“Acculturation” is not a common term in literary studies; it has been used mainly in sociological and anthropological studies. The term did not find its way into The Oxford English Dictionary until 1989; it first appeared in the writings of an American geologist and ethnologist, John Wesley Powell, in 1880. Despite the fact that study of cultural modifications is international, the term is still primarily American. The study of acculturation has gone beyond the realm of cultural anthropology, and numerous studies have been conducted to define and conceptualize cultural adaptations between a subculture and the dominant culture. In a sense, acculturation is not a recent phenomenon in human history, nor is it a rare theme in literature. With the rise of the multidisciplinary approach to research and, particularly, the development of the concept of multiculturalism, acculturation has been a constant theme in scholarship.
Scholars and critics differ in defining the types, levels, and aspects of acculturation, but agree that acculturation occurs on two levels, individual and group. There are also three types of operation. In the first type, people of different cultures voluntarily adopt culture traits from one another because of prolonged contact. In the second type, the dominant culture imposes its ideas and values upon the people of nondominant cultures. In the third type, people from different cultures respect and appreciate one another’s cultures. It is essential, however, to make a clarification between “acculturation” and “assimilation.” “Acculturation” means a voluntary or forced acquisition of the culture of the dominant group. “Assimilation” indicates the disappearance of group identity through such actions as friendship and marriage outside the subgroup; such actions require a mutual effort of the dominant group and the subgroup. Although the term “acculturation” is often thought to refer to cultural modification, it more specifically refers to a process of cultural adaptation by minority people toward the majority people’s culture.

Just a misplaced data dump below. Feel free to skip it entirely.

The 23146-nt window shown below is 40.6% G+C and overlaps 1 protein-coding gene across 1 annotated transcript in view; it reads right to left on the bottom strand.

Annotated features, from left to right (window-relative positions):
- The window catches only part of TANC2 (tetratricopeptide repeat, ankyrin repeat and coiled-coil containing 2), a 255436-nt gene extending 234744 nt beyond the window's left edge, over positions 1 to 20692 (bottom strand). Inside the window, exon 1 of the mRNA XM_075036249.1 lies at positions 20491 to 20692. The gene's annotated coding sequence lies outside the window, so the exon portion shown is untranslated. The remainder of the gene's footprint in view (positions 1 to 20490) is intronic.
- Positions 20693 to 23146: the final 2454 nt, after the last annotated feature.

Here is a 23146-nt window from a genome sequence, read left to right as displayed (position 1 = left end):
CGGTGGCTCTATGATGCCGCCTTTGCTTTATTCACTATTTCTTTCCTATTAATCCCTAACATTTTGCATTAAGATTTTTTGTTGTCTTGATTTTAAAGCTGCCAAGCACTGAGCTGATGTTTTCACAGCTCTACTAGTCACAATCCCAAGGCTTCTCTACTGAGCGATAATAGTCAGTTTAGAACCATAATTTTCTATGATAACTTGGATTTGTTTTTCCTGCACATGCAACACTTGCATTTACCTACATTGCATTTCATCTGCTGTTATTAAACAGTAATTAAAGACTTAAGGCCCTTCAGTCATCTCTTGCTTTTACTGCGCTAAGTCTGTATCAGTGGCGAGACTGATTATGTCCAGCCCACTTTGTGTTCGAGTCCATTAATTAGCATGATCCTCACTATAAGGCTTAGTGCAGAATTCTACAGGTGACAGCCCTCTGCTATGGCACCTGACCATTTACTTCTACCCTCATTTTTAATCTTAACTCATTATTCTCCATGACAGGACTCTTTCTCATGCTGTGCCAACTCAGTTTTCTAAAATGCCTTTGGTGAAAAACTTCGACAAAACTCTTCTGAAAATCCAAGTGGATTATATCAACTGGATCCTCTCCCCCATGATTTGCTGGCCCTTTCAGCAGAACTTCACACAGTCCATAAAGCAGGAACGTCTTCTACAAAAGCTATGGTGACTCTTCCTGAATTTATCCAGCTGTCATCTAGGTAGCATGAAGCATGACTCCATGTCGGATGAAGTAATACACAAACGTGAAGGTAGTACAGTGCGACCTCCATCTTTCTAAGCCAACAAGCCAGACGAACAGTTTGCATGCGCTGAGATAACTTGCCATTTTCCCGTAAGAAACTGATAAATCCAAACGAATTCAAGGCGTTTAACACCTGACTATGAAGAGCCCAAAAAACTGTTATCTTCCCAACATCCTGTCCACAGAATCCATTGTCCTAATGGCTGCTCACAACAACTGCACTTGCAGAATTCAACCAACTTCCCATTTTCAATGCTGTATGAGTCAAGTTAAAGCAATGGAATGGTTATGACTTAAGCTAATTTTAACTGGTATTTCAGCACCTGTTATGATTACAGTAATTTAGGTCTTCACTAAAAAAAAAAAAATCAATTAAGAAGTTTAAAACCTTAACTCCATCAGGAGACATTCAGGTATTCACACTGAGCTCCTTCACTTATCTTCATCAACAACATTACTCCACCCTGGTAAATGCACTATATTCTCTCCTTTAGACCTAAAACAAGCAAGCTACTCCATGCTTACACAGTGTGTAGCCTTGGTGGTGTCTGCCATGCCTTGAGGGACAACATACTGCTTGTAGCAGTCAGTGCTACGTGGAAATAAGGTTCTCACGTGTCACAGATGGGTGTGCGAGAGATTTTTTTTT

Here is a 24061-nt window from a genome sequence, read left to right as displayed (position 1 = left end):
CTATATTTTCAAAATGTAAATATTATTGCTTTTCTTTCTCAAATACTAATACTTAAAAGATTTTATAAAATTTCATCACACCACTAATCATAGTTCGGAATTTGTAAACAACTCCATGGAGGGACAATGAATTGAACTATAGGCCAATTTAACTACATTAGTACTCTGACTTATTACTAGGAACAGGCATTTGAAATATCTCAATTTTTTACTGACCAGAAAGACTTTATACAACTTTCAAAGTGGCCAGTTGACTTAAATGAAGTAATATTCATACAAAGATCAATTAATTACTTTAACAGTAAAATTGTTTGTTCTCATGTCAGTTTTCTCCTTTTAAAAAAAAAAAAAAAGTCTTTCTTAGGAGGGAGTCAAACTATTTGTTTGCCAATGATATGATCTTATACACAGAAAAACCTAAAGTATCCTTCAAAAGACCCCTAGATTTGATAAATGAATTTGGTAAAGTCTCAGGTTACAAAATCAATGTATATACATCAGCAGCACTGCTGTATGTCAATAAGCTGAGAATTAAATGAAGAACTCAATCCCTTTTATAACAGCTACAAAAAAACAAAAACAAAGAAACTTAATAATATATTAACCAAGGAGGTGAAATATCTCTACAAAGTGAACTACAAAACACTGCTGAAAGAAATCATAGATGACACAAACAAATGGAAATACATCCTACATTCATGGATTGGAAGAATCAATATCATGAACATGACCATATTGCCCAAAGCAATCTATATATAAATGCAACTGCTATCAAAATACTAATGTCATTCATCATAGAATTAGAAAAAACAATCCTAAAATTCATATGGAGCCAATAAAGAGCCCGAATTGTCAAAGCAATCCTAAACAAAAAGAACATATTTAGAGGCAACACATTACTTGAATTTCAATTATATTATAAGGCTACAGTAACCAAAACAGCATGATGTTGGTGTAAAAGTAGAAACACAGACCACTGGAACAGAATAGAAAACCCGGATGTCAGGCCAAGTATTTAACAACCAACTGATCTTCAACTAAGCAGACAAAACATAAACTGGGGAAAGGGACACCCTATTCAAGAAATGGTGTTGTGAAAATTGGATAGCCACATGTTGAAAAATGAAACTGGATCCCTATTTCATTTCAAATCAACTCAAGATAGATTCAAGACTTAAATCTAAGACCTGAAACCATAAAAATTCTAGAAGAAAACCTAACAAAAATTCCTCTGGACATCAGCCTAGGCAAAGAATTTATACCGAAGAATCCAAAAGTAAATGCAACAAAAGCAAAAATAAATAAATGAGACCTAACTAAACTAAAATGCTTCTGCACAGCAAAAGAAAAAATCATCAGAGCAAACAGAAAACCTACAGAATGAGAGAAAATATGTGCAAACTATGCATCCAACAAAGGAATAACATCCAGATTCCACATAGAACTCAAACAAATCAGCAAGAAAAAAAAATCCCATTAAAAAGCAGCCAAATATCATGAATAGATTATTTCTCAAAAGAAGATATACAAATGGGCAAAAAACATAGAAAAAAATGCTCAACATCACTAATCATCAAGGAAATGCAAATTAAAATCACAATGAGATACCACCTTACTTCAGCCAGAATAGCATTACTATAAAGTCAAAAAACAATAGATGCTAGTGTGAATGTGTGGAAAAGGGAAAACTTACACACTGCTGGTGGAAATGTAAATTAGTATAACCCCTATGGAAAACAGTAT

It is true both in sociocultural studies and literary writings that acculturation is seldom, if ever, explored in reference to European American acculturation into a culture not their own. People of non-European American origin, however, are typically expected, in North America, to acculturate themselves to the American way of life. As a literary theme, therefore, acculturation has always been explored within the context of Americanization.